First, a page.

Indian sources claim their engineers are moderated from the program, as Moscow is not keen to share technical details about its next generation stealth fighter, on which the Indian version will be based. Indian pilots are not allowed to fly the aircraft either. The Russians claim foreign pilots are barred from flying in their airspace, although this issue has not prevented Indians to fly MiG-29s and Su-30s in the past…

In the absence of formal developmental engineering contract, the Russians are keeping the Indians as financial partners but do not provide access to the technological side of the program. To date no PAK-FA has left Russian territory. The Russians don’t allow foreign pilots to come near the aircraft. The first prototype is scheduled to begin testing in India in 2015.

Prior to the contract negotiations, through the preliminary design discussions the Indian side raised questions about maintenance issues, the engine, stealth features, weapon carriage system, safety and reliability. The Indian Air Force has also expressed concern about the engine of the new fighter – the current design uses the powerplant used on the Sukhoi-30, but India is seeking a more powerful engine. A change has been promised at an additional cost. Sources said there could not be any progress until these issues were resolved.

[ismember]After repeated requests from India, Russia agreed to hold a technical evaluation demonstration flight in June 2014. Flown by the Russian test pilot Sergey Bogdan the mission was successful but to the Russian embarrassment the aircraft caught fire on landing. Although the pilot was unharmed and the fire was extinguished quickly, the aircraft itself was damaged. The mishap is undergoing investigations and according to Sukhoi, the aircraft itself is repairable. ‘The incident will not have an impact on the test program, and testing are to be continue in accordance with the planned schedule,’ sources at Sukhoi said.

The Russians did not share any information about the cause of the fire, nor are they addressing other technical doubts expressed by India, but according to Russian Ambassador to India Alexander Kadakin, Moscow “did not receive any official complaints from the Indian side.”[/ismember]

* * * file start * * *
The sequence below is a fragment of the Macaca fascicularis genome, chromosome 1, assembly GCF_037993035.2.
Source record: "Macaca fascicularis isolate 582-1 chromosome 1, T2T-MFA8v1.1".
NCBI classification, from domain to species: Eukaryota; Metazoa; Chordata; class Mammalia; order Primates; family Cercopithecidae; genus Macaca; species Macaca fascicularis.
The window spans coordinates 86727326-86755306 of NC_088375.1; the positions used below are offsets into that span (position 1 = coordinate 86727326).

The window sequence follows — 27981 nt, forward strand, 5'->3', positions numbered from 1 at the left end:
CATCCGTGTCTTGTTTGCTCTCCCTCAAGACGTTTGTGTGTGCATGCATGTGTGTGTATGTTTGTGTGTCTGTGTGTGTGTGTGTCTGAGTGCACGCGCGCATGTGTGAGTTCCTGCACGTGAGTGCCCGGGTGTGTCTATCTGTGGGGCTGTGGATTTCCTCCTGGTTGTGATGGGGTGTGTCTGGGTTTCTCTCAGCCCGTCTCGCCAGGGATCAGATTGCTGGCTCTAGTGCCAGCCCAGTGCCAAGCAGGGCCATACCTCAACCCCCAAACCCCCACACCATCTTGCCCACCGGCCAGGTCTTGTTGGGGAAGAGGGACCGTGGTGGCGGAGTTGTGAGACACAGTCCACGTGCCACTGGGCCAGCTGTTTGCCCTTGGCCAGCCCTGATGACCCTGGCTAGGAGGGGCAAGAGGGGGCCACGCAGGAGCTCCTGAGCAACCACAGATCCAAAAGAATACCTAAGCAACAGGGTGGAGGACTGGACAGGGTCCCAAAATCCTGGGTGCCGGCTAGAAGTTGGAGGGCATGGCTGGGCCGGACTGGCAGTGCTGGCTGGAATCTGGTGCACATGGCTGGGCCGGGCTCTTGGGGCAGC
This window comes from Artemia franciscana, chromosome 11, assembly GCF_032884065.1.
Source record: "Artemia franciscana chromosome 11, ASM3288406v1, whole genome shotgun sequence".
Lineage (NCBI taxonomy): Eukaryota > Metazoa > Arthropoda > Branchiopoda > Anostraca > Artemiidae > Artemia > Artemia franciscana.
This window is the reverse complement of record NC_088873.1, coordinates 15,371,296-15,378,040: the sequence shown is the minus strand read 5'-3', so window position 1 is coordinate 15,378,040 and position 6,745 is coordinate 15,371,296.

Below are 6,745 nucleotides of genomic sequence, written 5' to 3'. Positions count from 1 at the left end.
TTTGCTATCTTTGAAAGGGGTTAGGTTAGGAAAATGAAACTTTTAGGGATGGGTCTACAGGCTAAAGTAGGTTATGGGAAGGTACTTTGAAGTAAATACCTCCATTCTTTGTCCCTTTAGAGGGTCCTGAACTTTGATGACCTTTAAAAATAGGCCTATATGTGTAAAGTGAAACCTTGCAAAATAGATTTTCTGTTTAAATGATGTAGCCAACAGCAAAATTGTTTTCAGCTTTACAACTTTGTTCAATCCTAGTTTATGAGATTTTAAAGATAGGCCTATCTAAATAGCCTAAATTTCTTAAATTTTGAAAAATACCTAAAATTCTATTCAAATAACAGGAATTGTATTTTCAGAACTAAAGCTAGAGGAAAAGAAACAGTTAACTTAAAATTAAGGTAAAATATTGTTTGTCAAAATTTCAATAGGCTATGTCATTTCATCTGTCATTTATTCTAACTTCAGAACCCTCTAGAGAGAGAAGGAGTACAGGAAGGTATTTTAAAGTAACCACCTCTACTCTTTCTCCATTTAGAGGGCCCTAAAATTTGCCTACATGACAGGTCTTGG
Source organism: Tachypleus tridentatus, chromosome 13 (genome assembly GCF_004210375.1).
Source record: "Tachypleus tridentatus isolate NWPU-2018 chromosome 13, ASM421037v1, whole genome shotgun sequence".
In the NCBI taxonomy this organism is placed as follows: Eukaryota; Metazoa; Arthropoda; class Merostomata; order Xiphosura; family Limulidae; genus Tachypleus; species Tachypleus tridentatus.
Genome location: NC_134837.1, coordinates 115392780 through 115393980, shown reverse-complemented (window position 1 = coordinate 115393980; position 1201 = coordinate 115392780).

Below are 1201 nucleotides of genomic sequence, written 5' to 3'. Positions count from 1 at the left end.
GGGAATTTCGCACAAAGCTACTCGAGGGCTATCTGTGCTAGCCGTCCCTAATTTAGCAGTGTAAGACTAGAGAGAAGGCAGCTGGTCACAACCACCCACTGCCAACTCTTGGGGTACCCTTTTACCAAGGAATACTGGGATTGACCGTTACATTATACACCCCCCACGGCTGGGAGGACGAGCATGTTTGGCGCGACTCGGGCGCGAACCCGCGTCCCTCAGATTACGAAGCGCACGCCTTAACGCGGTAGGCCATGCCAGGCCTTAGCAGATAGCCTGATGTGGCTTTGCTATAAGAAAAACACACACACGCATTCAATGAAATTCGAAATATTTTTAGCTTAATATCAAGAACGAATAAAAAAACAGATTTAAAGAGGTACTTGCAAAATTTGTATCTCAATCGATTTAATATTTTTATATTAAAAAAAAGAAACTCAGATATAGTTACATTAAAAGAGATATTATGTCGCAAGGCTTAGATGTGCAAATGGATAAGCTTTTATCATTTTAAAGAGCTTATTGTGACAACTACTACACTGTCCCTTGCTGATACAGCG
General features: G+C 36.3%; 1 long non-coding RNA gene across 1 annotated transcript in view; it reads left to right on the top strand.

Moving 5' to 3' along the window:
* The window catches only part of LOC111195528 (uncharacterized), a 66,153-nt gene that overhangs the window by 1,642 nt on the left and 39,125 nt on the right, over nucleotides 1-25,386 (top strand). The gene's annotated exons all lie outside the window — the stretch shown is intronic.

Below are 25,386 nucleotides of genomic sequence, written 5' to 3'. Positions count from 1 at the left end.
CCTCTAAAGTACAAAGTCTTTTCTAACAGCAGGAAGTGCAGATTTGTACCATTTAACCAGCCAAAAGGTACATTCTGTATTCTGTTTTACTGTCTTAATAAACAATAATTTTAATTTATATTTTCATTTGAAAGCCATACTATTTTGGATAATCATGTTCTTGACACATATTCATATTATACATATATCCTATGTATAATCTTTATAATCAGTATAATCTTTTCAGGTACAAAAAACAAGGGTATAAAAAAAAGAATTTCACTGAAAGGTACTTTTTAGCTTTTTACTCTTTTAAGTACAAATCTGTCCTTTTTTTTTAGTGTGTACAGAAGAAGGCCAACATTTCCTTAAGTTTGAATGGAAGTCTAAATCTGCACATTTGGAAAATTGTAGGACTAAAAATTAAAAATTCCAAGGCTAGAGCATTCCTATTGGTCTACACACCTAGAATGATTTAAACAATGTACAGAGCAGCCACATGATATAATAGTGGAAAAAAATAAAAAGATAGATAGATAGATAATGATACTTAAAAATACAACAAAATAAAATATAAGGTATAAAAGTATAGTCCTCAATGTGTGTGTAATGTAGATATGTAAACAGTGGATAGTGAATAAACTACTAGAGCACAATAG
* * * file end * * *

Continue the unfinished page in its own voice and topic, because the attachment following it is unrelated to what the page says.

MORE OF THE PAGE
Part of the Russian reservation about work sharing in the PAK-FA program is the urgency they view the development, particularly with the Chinese and US competitors. According to the Russian Air Force Commander, Lieutenant General Viktor Bondarev, the first T-50 is scheduled for delivery to the Russian Air Force in 2016, to follow with serial deliveries through the 2020s. According to Bondarev, Air Force pilots have already started flights on the first plane at Akhtubinsk, soon to be joined by a second one soon.

Five prototypes were currently participating in the test and certification work, which is due to conclude in 2015, ahead of first delivery envisioned for 2016. In parallel with the flight test programme the company is also preparing the final assembly line at the KnAAPO plant in Komsomolsk-on-Amur for serial production.

[ismember]The test program has been aggressive, and meant to bring the aircraft to maturity on schedule. To date Russia has built six PAK-FA prototypes – two are used for flight testing at Zhukovsky, a third prototype has recently been delivered to the Russian Air Force 929th Chkalov State Flight Test Centre in Akhtubinsk for testing. The test program included envelope expansion and aerodynamic evaluation, stability and control. Other tests evaluated part of the avionics, including target tracker and active electronically scanned array (AESA) radar. The air force is evaluating more advanced capabilities, such as air refueling, and super-maneuverability.

Two additional prototypes are used for ground testing – one as a complex ground stand and the other undergoes static test, while avionics and systems are tested on an ‘iron bird’. The sixth prototype is grounded after being damaged in the fire.

Under the PMF program three additional prototypes will be built – by Russia and by India. Deliveries will be in 2015, 2017 and 2018.

The IAF had initially planned to order 214 aircraft, split between 166 single-seat fighters and 48 twin-seat fighter-trainers. However, after the Russians provided the cost estimate of $8 billion for the modification of the T-50 single seater design into a twin seater, the Indian Air Force waived the requirement for 48 trainers, along with 22 single seat fighters, bringing the entire PMF procurement down to 144, with training to be done solely on simulators.

The PMF acquisition will be part of three multi-year defense plans – development began in the current 12th plan ending in 2017, the 13th plan scheduled from 2018-2013 will mark the deliveries to the first squadron and initial operational capability (IOC) in 2022. The forthcoming 14th plan (2023-2027) will focus on serial deliveries from domestic production.[/ismember]